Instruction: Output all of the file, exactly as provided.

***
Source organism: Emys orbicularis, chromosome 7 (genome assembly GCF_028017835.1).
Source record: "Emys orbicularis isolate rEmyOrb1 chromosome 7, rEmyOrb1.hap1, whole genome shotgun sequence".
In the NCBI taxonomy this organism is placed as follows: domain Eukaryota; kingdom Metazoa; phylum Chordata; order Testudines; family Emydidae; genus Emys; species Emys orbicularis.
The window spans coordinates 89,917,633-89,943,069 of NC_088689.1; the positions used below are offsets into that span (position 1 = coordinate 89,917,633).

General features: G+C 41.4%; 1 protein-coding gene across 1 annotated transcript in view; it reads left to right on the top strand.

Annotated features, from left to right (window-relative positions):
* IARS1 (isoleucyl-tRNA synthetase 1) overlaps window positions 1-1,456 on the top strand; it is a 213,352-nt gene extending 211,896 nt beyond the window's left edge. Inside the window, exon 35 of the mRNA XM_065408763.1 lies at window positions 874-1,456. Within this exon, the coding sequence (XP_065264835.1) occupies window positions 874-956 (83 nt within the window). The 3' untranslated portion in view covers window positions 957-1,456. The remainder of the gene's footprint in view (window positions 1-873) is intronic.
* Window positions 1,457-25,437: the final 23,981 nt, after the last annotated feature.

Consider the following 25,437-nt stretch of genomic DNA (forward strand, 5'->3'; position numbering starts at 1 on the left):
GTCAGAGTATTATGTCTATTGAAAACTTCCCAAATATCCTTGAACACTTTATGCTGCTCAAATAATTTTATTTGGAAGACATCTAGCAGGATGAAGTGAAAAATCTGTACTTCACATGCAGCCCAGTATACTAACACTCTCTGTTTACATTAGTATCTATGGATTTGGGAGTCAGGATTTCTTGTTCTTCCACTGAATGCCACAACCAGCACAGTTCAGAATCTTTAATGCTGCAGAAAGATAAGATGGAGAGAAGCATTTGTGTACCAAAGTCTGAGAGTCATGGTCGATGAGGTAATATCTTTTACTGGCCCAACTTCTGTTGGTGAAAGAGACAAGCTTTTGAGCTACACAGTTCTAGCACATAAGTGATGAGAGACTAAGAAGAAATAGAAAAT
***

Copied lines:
Source organism: Emys orbicularis, chromosome 7 (genome assembly GCF_028017835.1).
Source record: "Emys orbicularis isolate rEmyOrb1 chromosome 7, rEmyOrb1.hap1, whole genome shotgun sequence".
In the NCBI taxonomy this organism is placed as follows: domain Eukaryota; kingdom Metazoa; phylum Chordata; order Testudines; family Emydidae; genus Emys; species Emys orbicularis.
The window spans coordinates 89,917,633-89,943,069 of NC_088689.1; the positions used below are offsets into that span (position 1 = coordinate 89,917,633).

General features: G+C 41.4%; 1 protein-coding gene across 1 annotated transcript in view; it reads left to right on the top strand.

Annotated features, from left to right (window-relative positions):
* IARS1 (isoleucyl-tRNA synthetase 1) overlaps window positions 1-1,456 on the top strand; it is a 213,352-nt gene extending 211,896 nt beyond the window's left edge. Inside the window, exon 35 of the mRNA XM_065408763.1 lies at window positions 874-1,456. Within this exon, the coding sequence (XP_065264835.1) occupies window positions 874-956 (83 nt within the window). The 3' untranslated portion in view covers window positions 957-1,456. The remainder of the gene's footprint in view (window positions 1-873) is intronic.
* Window positions 1,457-25,437: the final 23,981 nt, after the last annotated feature.

Consider the following 25,437-nt stretch of genomic DNA (forward strand, 5'->3'; position numbering starts at 1 on the left):
GTCAGAGTATTATGTCTATTGAAAACTTCCCAAATATCCTTGAACACTTTATGCTGCTCAAATAATTTTATTTGGAAGACATCTAGCAGGATGAAGTGAAAAATCTGTACTTCACATGCAGCCCAGTATACTAACACTCTCTGTTTACATTAGTATCTATGGATTTGGGAGTCAGGATTTCTTGTTCTTCCACTGAATGCCACAACCAGCACAGTTCAGAATCTTTAATGCTGCAGAAAGATAAGATGGAGAGAAGCATTTGTGTACCAAAGTCTGAGAGTCATGGTCGATGAGGTAATATCTTTTACTGGCCCAACTTCTGTTGGTGAAAGAGACAAGCTTTTGAGCTACACAGTTCTAGCACATAAGTGATGAGAGACTAAGAAGAAATAGAAAAT